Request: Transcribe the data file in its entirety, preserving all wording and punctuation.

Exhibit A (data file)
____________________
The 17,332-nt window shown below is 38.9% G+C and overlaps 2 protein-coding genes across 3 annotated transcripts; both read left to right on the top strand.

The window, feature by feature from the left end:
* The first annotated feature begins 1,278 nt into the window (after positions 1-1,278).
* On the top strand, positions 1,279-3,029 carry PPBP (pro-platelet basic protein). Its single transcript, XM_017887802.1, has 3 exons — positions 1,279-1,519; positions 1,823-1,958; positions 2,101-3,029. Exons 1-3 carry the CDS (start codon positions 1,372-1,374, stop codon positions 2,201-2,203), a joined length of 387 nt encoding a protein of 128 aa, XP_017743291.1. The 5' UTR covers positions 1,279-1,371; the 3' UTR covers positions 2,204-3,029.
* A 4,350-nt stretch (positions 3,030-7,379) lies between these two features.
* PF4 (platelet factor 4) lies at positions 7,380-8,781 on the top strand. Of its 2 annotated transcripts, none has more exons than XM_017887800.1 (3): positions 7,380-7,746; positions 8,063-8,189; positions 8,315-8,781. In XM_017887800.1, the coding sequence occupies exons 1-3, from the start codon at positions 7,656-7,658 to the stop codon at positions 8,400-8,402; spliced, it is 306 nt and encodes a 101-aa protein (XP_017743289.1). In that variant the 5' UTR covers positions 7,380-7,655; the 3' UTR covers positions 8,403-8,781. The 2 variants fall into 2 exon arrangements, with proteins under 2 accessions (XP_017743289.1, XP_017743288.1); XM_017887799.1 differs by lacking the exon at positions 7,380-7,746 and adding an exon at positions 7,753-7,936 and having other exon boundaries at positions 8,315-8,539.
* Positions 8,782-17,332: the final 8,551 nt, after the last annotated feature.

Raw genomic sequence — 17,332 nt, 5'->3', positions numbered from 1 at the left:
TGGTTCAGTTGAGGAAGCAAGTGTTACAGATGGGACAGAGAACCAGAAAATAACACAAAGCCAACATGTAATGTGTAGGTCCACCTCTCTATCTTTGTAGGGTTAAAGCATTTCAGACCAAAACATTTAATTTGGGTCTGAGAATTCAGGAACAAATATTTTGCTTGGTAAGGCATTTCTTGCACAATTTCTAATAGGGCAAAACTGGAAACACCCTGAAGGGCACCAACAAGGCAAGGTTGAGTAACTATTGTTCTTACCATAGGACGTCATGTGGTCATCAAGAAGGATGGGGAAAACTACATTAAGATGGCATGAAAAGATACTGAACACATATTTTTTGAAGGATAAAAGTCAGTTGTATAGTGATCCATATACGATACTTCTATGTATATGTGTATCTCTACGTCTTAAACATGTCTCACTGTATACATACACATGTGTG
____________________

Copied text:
The 17,332-nt window shown below is 38.9% G+C and overlaps 2 protein-coding genes across 3 annotated transcripts; both read left to right on the top strand.

The window, feature by feature from the left end:
* The first annotated feature begins 1,278 nt into the window (after positions 1-1,278).
* On the top strand, positions 1,279-3,029 carry PPBP (pro-platelet basic protein). Its single transcript, XM_017887802.1, has 3 exons — positions 1,279-1,519; positions 1,823-1,958; positions 2,101-3,029. Exons 1-3 carry the CDS (start codon positions 1,372-1,374, stop codon positions 2,201-2,203), a joined length of 387 nt encoding a protein of 128 aa, XP_017743291.1. The 5' UTR covers positions 1,279-1,371; the 3' UTR covers positions 2,204-3,029.
* A 4,350-nt stretch (positions 3,030-7,379) lies between these two features.
* PF4 (platelet factor 4) lies at positions 7,380-8,781 on the top strand. Of its 2 annotated transcripts, none has more exons than XM_017887800.1 (3): positions 7,380-7,746; positions 8,063-8,189; positions 8,315-8,781. In XM_017887800.1, the coding sequence occupies exons 1-3, from the start codon at positions 7,656-7,658 to the stop codon at positions 8,400-8,402; spliced, it is 306 nt and encodes a 101-aa protein (XP_017743289.1). In that variant the 5' UTR covers positions 7,380-7,655; the 3' UTR covers positions 8,403-8,781. The 2 variants fall into 2 exon arrangements, with proteins under 2 accessions (XP_017743289.1, XP_017743288.1); XM_017887799.1 differs by lacking the exon at positions 7,380-7,746 and adding an exon at positions 7,753-7,936 and having other exon boundaries at positions 8,315-8,539.
* Positions 8,782-17,332: the final 8,551 nt, after the last annotated feature.

Raw genomic sequence — 17,332 nt, 5'->3', positions numbered from 1 at the left:
TGGTTCAGTTGAGGAAGCAAGTGTTACAGATGGGACAGAGAACCAGAAAATAACACAAAGCCAACATGTAATGTGTAGGTCCACCTCTCTATCTTTGTAGGGTTAAAGCATTTCAGACCAAAACATTTAATTTGGGTCTGAGAATTCAGGAACAAATATTTTGCTTGGTAAGGCATTTCTTGCACAATTTCTAATAGGGCAAAACTGGAAACACCCTGAAGGGCACCAACAAGGCAAGGTTGAGTAACTATTGTTCTTACCATAGGACGTCATGTGGTCATCAAGAAGGATGGGGAAAACTACATTAAGATGGCATGAAAAGATACTGAACACATATTTTTTGAAGGATAAAAGTCAGTTGTATAGTGATCCATATACGATACTTCTATGTATATGTGTATCTCTACGTCTTAAACATGTCTCACTGTATACATACACATGTGTG